Endless is a new comedy show that explores the rise and fall of ‘N:Dless’, a fictional 90s dance group. It’s sometimes hard to recall the days before Simon Cowell-manufactured pop dominated the charts. But this show charts a decade where consumerism hadn’t yet taken control of festivals, and free parties were still free. Merging an innovative mix of live theatre, music and film, the show also documents a generation that knew how to party.
“Themes of a rock and roll nature”
Endless is the latest play from comedy masters Trifle Gathering. Director and writer Kyla Goodey and Sally Crooks (who plays youngest band member Eggy) have a rich history of producing theatre that:
transports audiences away from the complexities of everyday life to a comfy space where they can laugh and cry at the complexities of other people’s lives.
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Their latest show delivers this through a visually stunning blend of live music, comedy, pop videos, and documentary interviews. N:Dless is the band that never quite made it, but didn’t stop trying. It’s clear from the outset that they split up. As the countdown to a reunion begins, the play explains why. It also explores the deeper undercurrents of friendship, creativity and family dynamics along the way. Musical egos and fragile insecurities mix with the totally surreal. With a stunning sleight of hand, the show leaves you convinced that the band did exist and that you always were their biggest fan.
“I only popped out for a lemon”
Audiences witness the intimate, often ludicrous conversations between Sarey (Mary Woodvine), Malcolm (Dean Rehman), Dave (Joe Carey), and Eggy (Crooks). But as decades and years skip, the audience is also moved seamlessly from watching the band perform live at a festival one minute to viewing a reflective documentary about them the next. It could be confusing, but strong performances delivering a powerful script ensure that these transitions are effortless; as does the comedy.
What sets this apart as a piece of theatre is the stunning mix of film and live performance. The N:Dless documentary, in particular, is standout. 90s legends like Simon Ratcliffe from Basement Jaxx and Chumbawamba’s Boff and Harry recall their memories of N:Dless, alongside other lesser-known 90s dance ‘stars’. This level of knowing self-awareness adds another poignant layer of comedy, not least because audiences also witness the band’s unique method of ‘writing’ profound lyrics. And this, in turn, makes seeing N:Dless perform hits like Ripe for the Restroom even funnier too. Where the classic line “I only popped out for a lemon” came from, though, remains a beautiful mystery.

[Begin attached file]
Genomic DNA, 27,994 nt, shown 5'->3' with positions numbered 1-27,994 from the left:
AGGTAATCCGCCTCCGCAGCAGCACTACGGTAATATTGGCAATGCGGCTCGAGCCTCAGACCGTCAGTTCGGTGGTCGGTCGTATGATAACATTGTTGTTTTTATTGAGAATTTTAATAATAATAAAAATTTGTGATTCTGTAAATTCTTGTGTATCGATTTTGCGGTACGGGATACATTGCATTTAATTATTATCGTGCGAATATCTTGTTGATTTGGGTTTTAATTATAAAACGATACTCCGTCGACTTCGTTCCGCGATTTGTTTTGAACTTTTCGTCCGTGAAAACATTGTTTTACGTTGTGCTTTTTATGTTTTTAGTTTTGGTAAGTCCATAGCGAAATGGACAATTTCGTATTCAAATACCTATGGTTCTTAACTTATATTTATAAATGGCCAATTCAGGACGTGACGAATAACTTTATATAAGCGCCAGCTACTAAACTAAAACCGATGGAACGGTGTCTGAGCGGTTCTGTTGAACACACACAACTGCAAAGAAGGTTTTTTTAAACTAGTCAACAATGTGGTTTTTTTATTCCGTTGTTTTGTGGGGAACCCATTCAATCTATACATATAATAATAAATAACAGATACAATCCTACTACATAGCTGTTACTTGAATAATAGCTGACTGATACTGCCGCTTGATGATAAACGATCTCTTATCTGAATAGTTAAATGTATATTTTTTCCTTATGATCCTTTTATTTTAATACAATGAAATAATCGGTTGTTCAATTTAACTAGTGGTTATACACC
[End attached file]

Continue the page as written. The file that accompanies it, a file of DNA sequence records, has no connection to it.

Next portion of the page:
“Coming of middle age music documentary for the stage”
Audience members who danced through the 90s will recognise many familiar characters in this play. The talented cast effortlessly brings long-forgotten stereotypes back to life. From Afghan hats and a didgeridoo to full hands in the air dance numbers, it’s a breath of theatrical fresh air to laugh through these memories. But the play also holds equal appeal for all age ranges. The 90s was a time largely before the internet, mobile phones and the proliferation of people self-documenting their every move. So for those who didn’t dance through it, the play offers a window into, and back to, this time. It also charts a generation that knew how to party – not in pricey clubs but in fields and warehouses across the UK. And that infectious energy shines through.
The richly textured light and shade of Goodey’s script doesn’t hold back. The best comedy is always bittersweet, and she’s a writer who has perfected this interplay. The shift from the highs to lows of the characters and the band’s history make the comedy moments funnier, and also creates truly thought-provoking theatre.
Outstanding acting and beautifully observed characters alongside the multi-media elements give this show a unique quality that extends beyond the decade it records. It’s definitely a show to catch if you can.
Featured image via Steve Tanner and Trifle Gathering, used with permission
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